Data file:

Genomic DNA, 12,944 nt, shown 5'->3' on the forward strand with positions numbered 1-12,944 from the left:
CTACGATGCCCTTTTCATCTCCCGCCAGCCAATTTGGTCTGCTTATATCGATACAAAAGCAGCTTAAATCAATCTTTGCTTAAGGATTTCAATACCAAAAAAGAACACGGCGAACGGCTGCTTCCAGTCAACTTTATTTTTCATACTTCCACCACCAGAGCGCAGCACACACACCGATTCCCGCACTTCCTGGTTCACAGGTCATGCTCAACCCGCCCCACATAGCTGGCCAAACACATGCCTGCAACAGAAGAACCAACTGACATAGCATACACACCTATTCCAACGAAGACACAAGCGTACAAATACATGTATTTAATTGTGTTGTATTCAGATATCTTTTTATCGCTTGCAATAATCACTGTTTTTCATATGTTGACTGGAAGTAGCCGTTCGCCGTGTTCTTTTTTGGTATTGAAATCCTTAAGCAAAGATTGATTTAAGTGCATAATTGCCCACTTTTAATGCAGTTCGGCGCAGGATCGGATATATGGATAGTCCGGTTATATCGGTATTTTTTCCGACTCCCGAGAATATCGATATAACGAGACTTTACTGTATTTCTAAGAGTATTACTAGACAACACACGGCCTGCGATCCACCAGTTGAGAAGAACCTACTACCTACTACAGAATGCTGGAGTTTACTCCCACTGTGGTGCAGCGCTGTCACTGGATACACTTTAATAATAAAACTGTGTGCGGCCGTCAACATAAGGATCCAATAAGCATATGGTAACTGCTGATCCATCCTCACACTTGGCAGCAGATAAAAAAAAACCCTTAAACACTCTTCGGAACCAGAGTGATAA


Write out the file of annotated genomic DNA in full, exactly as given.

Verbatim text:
Genomic DNA, 12,944 nt, shown 5'->3' on the forward strand with positions numbered 1-12,944 from the left:
CTACGATGCCCTTTTCATCTCCCGCCAGCCAATTTGGTCTGCTTATATCGATACAAAAGCAGCTTAAATCAATCTTTGCTTAAGGATTTCAATACCAAAAAAGAACACGGCGAACGGCTGCTTCCAGTCAACTTTATTTTTCATACTTCCACCACCAGAGCGCAGCACACACACCGATTCCCGCACTTCCTGGTTCACAGGTCATGCTCAACCCGCCCCACATAGCTGGCCAAACACATGCCTGCAACAGAAGAACCAACTGACATAGCATACACACCTATTCCAACGAAGACACAAGCGTACAAATACATGTATTTAATTGTGTTGTATTCAGATATCTTTTTATCGCTTGCAATAATCACTGTTTTTCATATGTTGACTGGAAGTAGCCGTTCGCCGTGTTCTTTTTTGGTATTGAAATCCTTAAGCAAAGATTGATTTAAGTGCATAATTGCCCACTTTTAATGCAGTTCGGCGCAGGATCGGATATATGGATAGTCCGGTTATATCGGTATTTTTTCCGACTCCCGAGAATATCGATATAACGAGACTTTACTGTATTTCTAAGAGTATTACTAGACAACACACGGCCTGCGATCCACCAGTTGAGAAGAACCTACTACCTACTACAGAATGCTGGAGTTTACTCCCACTGTGGTGCAGCGCTGTCACTGGATACACTTTAATAATAAAACTGTGTGCGGCCGTCAACATAAGGATCCAATAAGCATATGGTAACTGCTGATCCATCCTCACACTTGGCAGCAGATAAAAAAAAACCCTTAAACACTCTTCGGAACCAGAGTGATAA